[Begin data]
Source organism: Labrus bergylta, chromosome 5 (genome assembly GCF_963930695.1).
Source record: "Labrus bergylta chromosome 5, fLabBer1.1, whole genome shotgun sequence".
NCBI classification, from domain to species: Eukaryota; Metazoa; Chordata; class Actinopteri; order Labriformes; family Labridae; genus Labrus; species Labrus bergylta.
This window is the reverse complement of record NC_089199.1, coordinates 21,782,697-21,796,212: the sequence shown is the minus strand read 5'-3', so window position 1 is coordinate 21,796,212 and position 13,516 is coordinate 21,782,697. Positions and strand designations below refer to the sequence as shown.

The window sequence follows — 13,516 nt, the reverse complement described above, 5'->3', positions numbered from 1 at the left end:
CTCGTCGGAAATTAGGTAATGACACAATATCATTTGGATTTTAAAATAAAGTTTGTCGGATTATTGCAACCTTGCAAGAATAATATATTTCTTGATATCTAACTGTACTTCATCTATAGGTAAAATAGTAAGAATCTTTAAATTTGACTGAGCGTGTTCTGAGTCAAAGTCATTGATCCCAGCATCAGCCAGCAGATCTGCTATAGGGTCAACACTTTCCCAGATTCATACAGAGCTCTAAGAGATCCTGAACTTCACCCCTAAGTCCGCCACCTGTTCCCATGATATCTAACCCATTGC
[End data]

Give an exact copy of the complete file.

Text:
Source organism: Labrus bergylta, chromosome 5 (genome assembly GCF_963930695.1).
Source record: "Labrus bergylta chromosome 5, fLabBer1.1, whole genome shotgun sequence".
NCBI classification, from domain to species: Eukaryota; Metazoa; Chordata; class Actinopteri; order Labriformes; family Labridae; genus Labrus; species Labrus bergylta.
This window is the reverse complement of record NC_089199.1, coordinates 21,782,697-21,796,212: the sequence shown is the minus strand read 5'-3', so window position 1 is coordinate 21,796,212 and position 13,516 is coordinate 21,782,697. Positions and strand designations below refer to the sequence as shown.

The window sequence follows — 13,516 nt, the reverse complement described above, 5'->3', positions numbered from 1 at the left end:
CTCGTCGGAAATTAGGTAATGACACAATATCATTTGGATTTTAAAATAAAGTTTGTCGGATTATTGCAACCTTGCAAGAATAATATATTTCTTGATATCTAACTGTACTTCATCTATAGGTAAAATAGTAAGAATCTTTAAATTTGACTGAGCGTGTTCTGAGTCAAAGTCATTGATCCCAGCATCAGCCAGCAGATCTGCTATAGGGTCAACACTTTCCCAGATTCATACAGAGCTCTAAGAGATCCTGAACTTCACCCCTAAGTCCGCCACCTGTTCCCATGATATCTAACCCATTGC